Route 66 Barn Find Road Trip is the Perfect Find
Route 66 Barn Find Road Trip
Authors: Tom Cotter, Michael Alan Ross
Publisher: Motor Books
Tom Cotter does it again. In his book, Route 66 Barn Find Road Trip: Lost Collector Cars Along the Mother Road, which he completed not long after adventuring in search of Cuba’s car history, Cotter proves he is as much historian and travel writer as car enthusiast. With his crack team of photographer Michael Alan Ross and copilot Brian Barr, Cotter leaves Chicago to take on the American car enthusiast’s dream drive, but with a twist.
On an exploration that spans eight states, countless homes, garages, barns, and backyards – not to speak of the innumerable tourist destinations along the way, Cotter, Ross, and Barr go in search of the greatest barn finds on America’s greatest road. They catalog the amazing cars they come across throughout their travels, and the reader feels the impulse of all three car enthusiasts on the trip to take nearly every single one of them home – the guys refrain, for better or for worse.
Route 66 Barn Find Road Trip is a little of everything. It combines the vibrant and saturated Americana than spans this historic road – what’s left of it – with the decaying and hauntingly beautiful element of the cars found along the journey – cars once as beloved as Route 66 now is.
As with Bill Warner, Cotter’s photographer on for Cuba’s Car Culture, Michael Alan Ross just gets it. His visual skills are remarkable, and he more than brings to life the sensations and the surreality of the Route 66 experience. Cotter and Ross work together seamlessly, blending their writing and photographic skills in a winding and stunning tale of history, America, and the cars that once rode what’s left of Route 66.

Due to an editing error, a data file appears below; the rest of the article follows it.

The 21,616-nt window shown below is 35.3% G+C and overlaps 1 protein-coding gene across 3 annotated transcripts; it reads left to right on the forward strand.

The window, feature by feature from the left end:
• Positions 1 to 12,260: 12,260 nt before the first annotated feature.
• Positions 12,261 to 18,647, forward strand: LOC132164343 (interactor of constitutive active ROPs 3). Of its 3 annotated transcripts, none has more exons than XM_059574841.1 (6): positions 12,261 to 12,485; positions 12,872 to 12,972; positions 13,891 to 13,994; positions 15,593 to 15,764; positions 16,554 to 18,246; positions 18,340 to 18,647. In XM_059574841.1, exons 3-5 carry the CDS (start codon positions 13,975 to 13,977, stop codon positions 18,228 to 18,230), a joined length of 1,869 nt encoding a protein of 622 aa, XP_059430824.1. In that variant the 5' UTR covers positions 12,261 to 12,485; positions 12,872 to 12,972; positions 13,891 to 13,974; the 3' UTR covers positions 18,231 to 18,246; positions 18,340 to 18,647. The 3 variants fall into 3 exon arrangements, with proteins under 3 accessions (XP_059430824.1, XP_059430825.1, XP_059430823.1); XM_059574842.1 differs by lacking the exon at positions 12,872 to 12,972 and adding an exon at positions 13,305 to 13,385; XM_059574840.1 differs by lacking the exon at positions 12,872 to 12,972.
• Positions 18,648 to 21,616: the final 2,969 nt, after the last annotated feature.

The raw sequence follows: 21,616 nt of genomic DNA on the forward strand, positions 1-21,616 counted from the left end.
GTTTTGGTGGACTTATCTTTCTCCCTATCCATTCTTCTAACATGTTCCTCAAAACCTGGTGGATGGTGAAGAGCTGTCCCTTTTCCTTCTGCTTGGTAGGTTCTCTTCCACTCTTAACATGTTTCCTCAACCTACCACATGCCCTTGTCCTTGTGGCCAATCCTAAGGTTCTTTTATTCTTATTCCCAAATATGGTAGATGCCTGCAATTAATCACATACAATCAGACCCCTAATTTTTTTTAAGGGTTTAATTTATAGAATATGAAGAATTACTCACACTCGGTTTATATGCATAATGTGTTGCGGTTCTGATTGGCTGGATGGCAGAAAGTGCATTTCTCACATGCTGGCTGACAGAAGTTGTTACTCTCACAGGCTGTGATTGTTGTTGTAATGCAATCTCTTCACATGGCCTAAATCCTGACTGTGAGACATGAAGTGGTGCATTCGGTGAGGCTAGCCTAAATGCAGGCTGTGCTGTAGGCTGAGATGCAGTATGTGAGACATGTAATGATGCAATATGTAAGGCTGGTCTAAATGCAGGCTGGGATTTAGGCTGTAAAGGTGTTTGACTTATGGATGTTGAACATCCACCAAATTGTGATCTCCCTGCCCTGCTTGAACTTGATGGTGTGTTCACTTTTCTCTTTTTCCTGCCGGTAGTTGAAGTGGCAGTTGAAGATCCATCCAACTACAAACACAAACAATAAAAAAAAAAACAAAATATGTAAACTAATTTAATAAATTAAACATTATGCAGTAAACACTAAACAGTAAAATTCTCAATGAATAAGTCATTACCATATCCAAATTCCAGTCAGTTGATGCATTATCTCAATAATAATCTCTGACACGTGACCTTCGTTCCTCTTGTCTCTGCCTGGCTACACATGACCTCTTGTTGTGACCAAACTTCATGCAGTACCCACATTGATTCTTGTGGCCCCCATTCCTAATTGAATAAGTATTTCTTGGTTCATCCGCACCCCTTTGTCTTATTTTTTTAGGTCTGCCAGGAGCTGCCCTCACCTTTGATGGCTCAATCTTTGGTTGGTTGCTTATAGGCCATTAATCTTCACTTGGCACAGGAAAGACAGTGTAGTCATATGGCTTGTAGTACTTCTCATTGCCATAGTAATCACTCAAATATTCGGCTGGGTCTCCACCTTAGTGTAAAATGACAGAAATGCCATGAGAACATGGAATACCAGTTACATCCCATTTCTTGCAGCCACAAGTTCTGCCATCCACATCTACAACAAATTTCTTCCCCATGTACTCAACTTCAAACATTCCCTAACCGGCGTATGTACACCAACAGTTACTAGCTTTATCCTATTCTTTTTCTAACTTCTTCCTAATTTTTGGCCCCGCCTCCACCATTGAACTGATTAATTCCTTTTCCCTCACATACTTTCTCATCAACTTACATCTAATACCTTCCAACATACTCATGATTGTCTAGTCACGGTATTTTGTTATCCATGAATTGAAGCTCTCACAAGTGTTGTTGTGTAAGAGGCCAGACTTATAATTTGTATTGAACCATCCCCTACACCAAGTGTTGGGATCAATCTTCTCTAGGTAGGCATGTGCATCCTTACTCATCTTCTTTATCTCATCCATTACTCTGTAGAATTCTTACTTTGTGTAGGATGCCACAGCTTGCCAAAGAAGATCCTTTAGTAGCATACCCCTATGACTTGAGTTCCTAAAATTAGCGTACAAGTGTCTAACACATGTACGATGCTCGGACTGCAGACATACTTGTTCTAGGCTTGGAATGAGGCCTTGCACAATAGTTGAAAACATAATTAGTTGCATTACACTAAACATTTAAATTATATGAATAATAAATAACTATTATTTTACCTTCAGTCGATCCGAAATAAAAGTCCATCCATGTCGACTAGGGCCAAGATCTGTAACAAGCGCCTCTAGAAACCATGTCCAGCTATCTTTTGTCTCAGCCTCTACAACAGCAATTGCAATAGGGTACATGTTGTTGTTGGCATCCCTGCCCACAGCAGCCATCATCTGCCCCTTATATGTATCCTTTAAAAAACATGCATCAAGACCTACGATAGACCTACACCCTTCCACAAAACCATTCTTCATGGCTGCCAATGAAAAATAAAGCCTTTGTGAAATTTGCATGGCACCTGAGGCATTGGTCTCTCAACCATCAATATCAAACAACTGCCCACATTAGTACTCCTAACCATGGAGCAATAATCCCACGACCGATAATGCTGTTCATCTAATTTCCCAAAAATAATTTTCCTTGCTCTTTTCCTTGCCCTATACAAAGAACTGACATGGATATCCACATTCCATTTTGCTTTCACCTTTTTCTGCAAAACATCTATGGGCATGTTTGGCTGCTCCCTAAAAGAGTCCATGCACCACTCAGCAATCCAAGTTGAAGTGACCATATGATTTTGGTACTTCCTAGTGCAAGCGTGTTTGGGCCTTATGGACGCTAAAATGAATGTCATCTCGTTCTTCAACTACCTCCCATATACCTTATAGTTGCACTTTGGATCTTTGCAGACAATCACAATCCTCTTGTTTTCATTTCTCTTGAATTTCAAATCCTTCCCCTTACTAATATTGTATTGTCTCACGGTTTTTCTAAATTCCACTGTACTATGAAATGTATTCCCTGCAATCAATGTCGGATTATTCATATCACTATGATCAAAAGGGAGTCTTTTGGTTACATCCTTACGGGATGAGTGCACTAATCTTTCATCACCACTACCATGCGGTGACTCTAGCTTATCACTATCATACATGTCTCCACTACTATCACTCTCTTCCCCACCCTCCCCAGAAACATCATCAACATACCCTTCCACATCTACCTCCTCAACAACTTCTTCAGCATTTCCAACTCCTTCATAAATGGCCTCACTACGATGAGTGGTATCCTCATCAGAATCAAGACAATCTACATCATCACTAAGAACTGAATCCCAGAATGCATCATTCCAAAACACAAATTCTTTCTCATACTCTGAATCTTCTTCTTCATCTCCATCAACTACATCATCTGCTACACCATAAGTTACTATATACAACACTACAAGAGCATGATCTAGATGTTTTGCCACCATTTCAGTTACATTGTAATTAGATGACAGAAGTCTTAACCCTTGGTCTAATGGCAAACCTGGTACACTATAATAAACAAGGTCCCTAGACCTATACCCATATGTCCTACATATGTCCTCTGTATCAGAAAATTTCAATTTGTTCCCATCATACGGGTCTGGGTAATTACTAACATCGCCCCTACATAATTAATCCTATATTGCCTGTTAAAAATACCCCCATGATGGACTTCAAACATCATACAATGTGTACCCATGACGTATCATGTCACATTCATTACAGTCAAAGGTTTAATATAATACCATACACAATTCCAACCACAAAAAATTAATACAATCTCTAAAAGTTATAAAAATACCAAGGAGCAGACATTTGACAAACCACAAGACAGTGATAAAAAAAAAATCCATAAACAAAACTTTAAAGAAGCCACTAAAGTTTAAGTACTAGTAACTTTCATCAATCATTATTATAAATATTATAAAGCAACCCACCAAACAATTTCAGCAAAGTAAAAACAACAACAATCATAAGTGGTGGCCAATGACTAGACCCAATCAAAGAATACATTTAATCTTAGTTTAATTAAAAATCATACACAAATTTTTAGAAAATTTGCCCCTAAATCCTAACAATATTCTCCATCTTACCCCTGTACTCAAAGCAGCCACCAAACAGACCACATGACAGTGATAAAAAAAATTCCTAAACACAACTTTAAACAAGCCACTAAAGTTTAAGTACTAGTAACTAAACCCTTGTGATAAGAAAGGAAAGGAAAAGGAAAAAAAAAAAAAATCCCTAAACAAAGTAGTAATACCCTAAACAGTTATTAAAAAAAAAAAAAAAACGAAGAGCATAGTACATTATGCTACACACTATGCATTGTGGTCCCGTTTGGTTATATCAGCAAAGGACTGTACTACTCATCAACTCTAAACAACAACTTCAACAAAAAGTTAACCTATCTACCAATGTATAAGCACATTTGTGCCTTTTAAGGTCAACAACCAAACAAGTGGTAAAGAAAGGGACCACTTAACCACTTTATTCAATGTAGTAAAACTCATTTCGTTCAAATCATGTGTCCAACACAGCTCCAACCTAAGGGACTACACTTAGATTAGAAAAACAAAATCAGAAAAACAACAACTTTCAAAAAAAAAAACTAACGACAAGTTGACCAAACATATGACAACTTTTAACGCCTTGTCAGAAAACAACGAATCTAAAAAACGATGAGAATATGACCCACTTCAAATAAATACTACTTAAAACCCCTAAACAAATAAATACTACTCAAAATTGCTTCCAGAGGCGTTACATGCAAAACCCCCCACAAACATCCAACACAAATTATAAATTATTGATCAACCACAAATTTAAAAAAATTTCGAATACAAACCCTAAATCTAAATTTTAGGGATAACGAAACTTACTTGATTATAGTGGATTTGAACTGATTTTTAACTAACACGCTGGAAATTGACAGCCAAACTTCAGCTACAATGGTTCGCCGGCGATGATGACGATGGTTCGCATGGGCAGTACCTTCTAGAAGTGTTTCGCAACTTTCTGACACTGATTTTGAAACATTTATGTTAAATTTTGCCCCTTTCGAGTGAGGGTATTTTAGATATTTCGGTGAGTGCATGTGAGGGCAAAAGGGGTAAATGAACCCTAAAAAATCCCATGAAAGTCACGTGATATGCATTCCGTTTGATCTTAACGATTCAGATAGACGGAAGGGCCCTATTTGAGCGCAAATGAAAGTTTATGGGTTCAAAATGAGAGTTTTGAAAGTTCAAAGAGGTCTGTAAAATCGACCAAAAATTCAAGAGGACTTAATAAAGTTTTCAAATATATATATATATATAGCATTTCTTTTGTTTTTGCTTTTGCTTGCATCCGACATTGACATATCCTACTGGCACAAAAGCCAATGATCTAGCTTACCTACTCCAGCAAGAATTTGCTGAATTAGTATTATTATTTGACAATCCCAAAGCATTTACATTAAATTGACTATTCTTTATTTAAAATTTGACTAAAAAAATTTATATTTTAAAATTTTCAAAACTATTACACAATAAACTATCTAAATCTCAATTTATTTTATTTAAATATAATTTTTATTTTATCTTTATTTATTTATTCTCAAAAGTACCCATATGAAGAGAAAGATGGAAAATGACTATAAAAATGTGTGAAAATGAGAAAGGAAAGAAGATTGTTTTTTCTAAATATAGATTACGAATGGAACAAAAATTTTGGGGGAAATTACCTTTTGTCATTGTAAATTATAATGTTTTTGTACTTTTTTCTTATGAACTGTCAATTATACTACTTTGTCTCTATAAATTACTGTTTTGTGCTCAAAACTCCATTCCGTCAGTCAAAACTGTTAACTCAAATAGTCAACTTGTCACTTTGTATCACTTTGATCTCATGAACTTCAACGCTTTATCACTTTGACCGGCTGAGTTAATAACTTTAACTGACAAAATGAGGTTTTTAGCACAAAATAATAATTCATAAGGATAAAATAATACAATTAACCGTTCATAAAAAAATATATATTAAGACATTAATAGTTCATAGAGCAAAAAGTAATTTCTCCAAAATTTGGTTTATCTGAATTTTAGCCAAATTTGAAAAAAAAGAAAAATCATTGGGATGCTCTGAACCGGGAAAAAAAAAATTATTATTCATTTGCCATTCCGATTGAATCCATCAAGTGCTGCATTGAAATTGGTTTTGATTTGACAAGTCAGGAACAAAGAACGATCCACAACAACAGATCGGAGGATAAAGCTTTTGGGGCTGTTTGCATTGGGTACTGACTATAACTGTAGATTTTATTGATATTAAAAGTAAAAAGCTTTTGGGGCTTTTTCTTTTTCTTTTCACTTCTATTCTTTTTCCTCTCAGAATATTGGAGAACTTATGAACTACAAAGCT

And it is not just for the car enthusiast – though, certainly, there’s no room for disappointment, looking at stunning pages of automotive art in its natural habitat – be it the road, the garage, or the space between two trees in the backyard. This book is also for the explorer, for the road tripper, for the traveler looking to taste the local cuisine and to stop at every vintage car museum along the way. The guys stick out the road food and the subsequent upset stomachs, expertly providing us with the ultimate road trip experience from the comfort of our coffee tables.
But Route 66 Barn Find Road Trip really isn’t a coffee table book. This story, perhaps even more than Cotter’s Cuba’s Car Culture, which is a remarkable book, is alive. It vibrates with history and Americana and the changing of the tides. Much of Route 66 is gone and, as the story shows, many of the cars that once drove her sacred streets have fallen to ruin, symbols of the America that once was. There is a stark beauty in that contrast, and Cotter and his team pay the proper homage to times past, cars past, and road trips past.
We feel as though we are in the car and on the road, eating visiting remodeled gas stations and discovering rusted out vintage motorhomes in Illinois. We are beside them, standing on one of the strips of Route 66 that is now closed off to the public, looking back at the rich and remarkable history of America and the cars that drove her.
Route 66 Barn Finds is full, bulging with information on the road, the classic cars found on her side streets, and the American destinations still around. We owe Cotter and his team a major thank you, for capturing this history before it’s all gone.